Dentistry is a profession that seems to be uniquely afflicted with a great
deal of stress and anxiety. This is true not only for the dental patient,
but even more so for the dental clinician. As a clinician you are
performing your duties in an extremely intimate area on clients who, in
most cases, are not totally excited about the whole situation.
This clinical situation would be enough to elevate the stress chemicals of
any normal person. Compounding it is the fact that the practitioner is
faced with additional pressures. He or she is also a small business owner.
In this capacity you must wear many hats. You are leaders, managers,
schedule coordinators, counselors and money managers. Is it any wonder
that dentists seem to rank extremely high in incidence of stress-related
maladies? These include burnout, loss of passion for their profession and
actual physical symptoms. Dentists must learn to manage their stress
before their stress manages them.
First you must recognize that not all stress is bad for you. Without any
stress you would be like a spineless jellyfish, unable to function in the
real world. The stress of owning your own business, of providing for your
family, of serving your clients to the best of your abilities can actually
be good for you. Believe it or not, I have found this to be true. This
stress can make you stronger, more resilient and more able to relate to
others. We can call this type of stress, good stress or eustress. The
stress you want to eliminate is the stress that always seems to create
anxiety and worry. Let’s call this distress or bad stress. These stressors
produce headaches, backaches, insomnia, indigestion and depression. Most
of these stressors are self-inflicted.
It is true, you cause a great deal of your own distress. I know this for a fact because I went through a period of time in my early years of practice where I suffered from constant and excruciating stomach pain . I used to lie on the floor in my back office between patients and writhe on the floor in agony. When I visited the medical doctor to determine the cause of my distress he said, “Tom, your problem is not what you are eating, but rather, what is eating you.” At that moment I broke down and realized that I had to change andlearn to manage stress before stress managed me into an early grave.
Here are 3 techniques I used that helped me manage stress and may also assist fellow dentists in that same endeavor. 1) Live life in day-tight compartments, 2) Manage your priorities and determine what are your most important and essential daily actions (your crystal balls), 3) Rule your impulses. In this article I will deal with the first technique, “live life in day-tight compartments.” In future articles I will cover the other 2 techniques.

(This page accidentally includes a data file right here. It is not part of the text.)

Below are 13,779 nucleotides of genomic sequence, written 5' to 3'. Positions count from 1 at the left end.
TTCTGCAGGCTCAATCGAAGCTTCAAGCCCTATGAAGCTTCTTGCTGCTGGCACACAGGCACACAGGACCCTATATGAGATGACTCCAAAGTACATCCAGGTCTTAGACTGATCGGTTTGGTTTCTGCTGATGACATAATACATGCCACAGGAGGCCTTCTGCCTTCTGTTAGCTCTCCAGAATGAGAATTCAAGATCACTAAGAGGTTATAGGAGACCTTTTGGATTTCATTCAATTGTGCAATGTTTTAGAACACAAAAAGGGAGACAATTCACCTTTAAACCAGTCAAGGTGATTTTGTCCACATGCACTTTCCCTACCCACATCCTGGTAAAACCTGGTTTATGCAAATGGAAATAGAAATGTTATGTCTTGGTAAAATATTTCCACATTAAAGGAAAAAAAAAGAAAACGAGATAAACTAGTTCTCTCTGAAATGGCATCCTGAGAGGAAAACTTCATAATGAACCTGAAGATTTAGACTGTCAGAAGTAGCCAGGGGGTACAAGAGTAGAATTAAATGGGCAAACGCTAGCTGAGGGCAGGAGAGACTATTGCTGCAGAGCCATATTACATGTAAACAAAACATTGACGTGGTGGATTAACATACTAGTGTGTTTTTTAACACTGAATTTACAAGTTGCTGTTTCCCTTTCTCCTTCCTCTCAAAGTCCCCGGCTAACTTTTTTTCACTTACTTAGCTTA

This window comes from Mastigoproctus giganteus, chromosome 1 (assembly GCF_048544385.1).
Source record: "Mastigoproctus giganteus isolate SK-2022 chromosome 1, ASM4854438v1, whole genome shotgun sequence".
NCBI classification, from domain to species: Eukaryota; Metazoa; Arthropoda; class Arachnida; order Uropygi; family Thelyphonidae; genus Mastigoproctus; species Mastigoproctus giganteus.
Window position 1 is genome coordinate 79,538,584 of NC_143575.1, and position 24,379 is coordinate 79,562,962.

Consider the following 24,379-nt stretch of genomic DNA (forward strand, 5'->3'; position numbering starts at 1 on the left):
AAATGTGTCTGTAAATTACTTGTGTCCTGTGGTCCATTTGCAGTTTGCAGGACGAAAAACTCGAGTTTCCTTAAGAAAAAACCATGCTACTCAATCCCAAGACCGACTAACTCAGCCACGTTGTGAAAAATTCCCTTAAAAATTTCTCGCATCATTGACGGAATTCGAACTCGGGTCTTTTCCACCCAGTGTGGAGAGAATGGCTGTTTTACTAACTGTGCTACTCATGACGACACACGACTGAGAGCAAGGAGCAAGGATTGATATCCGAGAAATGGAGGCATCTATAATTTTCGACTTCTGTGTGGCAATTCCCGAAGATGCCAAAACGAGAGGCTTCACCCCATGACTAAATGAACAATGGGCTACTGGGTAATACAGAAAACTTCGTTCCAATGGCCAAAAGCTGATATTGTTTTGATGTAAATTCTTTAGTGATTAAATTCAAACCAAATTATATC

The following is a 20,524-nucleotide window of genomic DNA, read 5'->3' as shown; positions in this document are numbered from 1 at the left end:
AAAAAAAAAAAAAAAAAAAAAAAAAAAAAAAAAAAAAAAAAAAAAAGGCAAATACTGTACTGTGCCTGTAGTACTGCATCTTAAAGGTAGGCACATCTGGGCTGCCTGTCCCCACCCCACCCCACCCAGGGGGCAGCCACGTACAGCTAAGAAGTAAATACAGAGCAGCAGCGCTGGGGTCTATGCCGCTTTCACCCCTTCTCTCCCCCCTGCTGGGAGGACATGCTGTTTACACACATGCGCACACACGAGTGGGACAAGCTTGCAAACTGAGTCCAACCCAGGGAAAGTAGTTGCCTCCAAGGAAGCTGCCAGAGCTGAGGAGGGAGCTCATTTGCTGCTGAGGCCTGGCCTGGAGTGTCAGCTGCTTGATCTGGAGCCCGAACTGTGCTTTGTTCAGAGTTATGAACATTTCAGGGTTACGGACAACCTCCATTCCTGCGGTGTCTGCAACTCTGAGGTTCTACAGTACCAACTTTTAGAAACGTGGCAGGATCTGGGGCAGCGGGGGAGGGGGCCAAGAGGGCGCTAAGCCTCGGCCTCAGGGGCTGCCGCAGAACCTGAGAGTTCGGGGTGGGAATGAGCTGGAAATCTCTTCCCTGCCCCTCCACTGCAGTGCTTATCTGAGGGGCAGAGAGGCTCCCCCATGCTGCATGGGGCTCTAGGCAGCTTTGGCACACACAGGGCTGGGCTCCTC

The first technique,”live life in day-tight compartments,” I learned from Dale Carnegie and his book, “How to Stop Worrying and Start Living.” It isexemplified by the words of Thomas Carlyle, “Our main business is not to see what lies dimly at a distance, but to do what clearly lies at hand.” Unfortunately most of us do not follow this advice and stew and agonize over things that we cannot control or feel guilty over events that have already taken place.
Guilt emanates from the past. These are actions or events that are over and done with, yet you continually relive them and demonstrate regret. Worry emanates from the future. These are things or events that have not yet occurred, yet you agonize over them. Realize, you cannot live in the past. The past is dead and gone. “Let the dead bury the dead.” You cannot live in the future. The future is merely a promissory note. You have no guarantee that you will even be around tomorrow. “The load of tomorrow, added to that of yesterday, carried today makes the strongest falter.” Live for today only.” Every day is a new life to a wise man or woman. Live only
in the present, that is all you have. Close off the past and the future and live in day-tight compartments. If you can accomplish this and live only for today by living in these day-tight compartments you can eliminate most guilt and worry.
Remember that the present is just that a, “present or a gift,” that is given to us. Enjoy it. Horace, the Roman poet, wrote “happy the individual and happy they alone who can call today his or her own. They who secure within can say, tomorrow do thy worst, for I have
lived today.” Strive to shut the iron doors on the past and the future and live in day-tight compartments. This will eliminate a great deal of worry, anxiety and guilt. Start today and seize this day to obtain the most out of it. Live only in day-tight compartments.
More on this topic very soon!
Dr. Tom Tursich
The Doc of Communication